DFS Not Improved with Pazopanib in Renal Cell Carcinoma

Among patients with no evidence of disease )(NED) who had been treated with metastasectomy for metastatic renal cell carcinoma (mRCC), the risk for recurrence is high. However, there is no systemic therapy currently recommended for that patient population.

Pazopanib (a VEGFR inhibitor) has been shown to improve survival in patients with measurable RCC metastatic disease. Leonard Joseph Appleman, MD, PhD, and colleagues hypothesized that pazopanib would improve disease-free survival in patients with mRCC who had NED following metastasectomy. The researchers reported results of a randomized, double-blind, placebo-controlled multicenter study testing that hypothesis at the ASCO Annual Meeting 2019.

Patients with NED after metastasectomy were randomized 1:1 to receive pazopanib 800 mg daily or placebo for 52 weeks. Clinical assessments for toxicity and patient-reported outcomes were performed every 4 weeks; restaging scans were performed every 12 weeks. The study was designed to observe a 42% improvement in disease-free survival (DFS) from 25% to 45% at 3 years.

One hundred patients were enrolled from August 2012 to July 2017. Following observance of 83 DFS events, the study was unblinded. The study did not meet the primary endpoint: hazard ratio for DFS was 0.85 (95R confidence interval, 0.55-1.31); P=.47 in favor of pazopanib. The hazard ratio for overall survival was 2.65 in favor of placebo.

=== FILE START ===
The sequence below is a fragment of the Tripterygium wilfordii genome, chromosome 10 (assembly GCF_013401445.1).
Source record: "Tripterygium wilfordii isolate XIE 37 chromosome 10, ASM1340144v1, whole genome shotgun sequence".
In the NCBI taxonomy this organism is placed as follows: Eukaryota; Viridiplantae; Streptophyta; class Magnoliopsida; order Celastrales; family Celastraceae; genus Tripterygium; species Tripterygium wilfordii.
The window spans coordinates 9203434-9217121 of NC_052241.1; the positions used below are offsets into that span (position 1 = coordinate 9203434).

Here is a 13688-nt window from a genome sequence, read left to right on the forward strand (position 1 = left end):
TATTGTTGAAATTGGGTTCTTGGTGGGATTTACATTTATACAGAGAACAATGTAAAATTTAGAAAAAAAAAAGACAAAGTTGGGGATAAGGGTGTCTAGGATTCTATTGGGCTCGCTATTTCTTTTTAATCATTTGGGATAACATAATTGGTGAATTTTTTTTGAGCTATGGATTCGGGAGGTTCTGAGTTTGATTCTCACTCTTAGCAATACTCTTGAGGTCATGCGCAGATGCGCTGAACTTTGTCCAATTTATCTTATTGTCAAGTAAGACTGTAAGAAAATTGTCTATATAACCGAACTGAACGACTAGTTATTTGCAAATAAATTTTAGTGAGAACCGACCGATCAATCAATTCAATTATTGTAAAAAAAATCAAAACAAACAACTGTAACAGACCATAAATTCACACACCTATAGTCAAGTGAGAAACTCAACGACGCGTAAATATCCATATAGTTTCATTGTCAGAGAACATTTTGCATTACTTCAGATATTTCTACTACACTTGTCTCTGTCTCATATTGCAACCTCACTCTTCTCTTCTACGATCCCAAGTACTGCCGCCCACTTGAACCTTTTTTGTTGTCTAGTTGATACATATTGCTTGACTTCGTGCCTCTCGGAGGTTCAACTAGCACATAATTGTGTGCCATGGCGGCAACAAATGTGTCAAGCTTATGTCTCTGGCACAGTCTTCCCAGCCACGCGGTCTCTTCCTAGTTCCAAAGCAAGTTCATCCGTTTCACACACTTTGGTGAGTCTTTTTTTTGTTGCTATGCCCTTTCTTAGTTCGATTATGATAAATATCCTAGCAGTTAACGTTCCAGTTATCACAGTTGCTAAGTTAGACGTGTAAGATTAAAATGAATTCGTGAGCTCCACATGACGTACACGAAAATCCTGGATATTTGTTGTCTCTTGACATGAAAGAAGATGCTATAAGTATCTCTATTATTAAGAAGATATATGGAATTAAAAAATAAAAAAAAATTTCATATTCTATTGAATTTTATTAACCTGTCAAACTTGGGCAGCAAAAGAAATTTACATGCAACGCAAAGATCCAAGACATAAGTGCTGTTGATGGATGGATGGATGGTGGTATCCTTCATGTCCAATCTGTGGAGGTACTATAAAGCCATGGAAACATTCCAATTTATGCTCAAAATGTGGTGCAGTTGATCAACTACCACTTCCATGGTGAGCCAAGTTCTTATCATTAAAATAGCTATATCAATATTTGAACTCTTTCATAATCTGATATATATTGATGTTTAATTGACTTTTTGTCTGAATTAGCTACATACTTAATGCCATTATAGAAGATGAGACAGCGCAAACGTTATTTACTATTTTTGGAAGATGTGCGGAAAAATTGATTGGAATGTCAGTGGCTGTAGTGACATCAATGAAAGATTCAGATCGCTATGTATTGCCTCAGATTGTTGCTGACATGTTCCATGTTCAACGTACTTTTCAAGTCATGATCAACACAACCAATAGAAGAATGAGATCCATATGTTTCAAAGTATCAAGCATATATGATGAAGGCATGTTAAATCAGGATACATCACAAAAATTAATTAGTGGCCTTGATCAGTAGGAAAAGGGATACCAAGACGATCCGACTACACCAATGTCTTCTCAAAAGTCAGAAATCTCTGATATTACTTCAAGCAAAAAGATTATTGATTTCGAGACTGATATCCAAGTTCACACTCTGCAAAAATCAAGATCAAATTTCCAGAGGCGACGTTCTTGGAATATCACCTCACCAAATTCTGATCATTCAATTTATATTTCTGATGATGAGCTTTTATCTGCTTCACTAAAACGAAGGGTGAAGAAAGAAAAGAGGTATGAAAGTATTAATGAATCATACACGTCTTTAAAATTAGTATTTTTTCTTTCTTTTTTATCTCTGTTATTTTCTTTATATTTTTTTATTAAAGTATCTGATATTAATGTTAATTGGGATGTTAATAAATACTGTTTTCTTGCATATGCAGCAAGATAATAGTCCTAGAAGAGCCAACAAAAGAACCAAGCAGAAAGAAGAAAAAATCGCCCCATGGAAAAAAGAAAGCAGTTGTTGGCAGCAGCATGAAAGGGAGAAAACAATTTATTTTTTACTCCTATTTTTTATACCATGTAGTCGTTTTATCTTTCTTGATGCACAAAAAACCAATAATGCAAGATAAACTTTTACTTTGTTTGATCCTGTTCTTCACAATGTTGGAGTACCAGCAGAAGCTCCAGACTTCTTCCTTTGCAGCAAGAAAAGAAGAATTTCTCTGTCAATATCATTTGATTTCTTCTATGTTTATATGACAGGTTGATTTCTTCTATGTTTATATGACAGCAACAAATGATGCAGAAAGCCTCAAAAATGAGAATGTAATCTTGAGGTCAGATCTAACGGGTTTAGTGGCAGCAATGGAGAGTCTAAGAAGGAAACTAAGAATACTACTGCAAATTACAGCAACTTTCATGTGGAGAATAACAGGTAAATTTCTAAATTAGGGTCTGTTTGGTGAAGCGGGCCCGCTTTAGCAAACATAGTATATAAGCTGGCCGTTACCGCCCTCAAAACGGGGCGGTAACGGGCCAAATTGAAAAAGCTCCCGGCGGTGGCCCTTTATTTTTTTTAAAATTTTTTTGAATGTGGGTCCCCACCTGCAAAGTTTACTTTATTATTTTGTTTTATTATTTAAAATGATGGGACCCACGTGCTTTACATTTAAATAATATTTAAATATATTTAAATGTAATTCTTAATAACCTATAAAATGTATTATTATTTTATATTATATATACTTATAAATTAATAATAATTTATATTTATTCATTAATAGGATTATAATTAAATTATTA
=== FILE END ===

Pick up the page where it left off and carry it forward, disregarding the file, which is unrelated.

In conclusion, the researchers said, “Fifty-two weeks of pazopanib did not improve DFS compared to blinded placebo in patients with mRCC who were NED after metastasectomy. There was a trend toward worse overall survival with pazopanib.”

Clinical trial information: NCT01575548

Source: Appleman LJ, Puligandia M, Pal SK, et al. Randomized double-blind phase III study of pazopanib versus placebo in patients with metastatic renal cell carcinoma who have no evidence of disease following metastasectomy: A trial of the ECOG-ACRIN cancer research group (E2810). Abstract of an oral presentation at the American Society of Clinical Oncology Annual Meeting 2019, May 31-June 4, 2019, Chicago, Illinois.

Victoria Socha is editor of the Nephrology section of DocWire News. She has more than 15 years’ experience in editing and writing on news and innovations in medicine, and has served as managing editor of Nephrology Times for more than five years.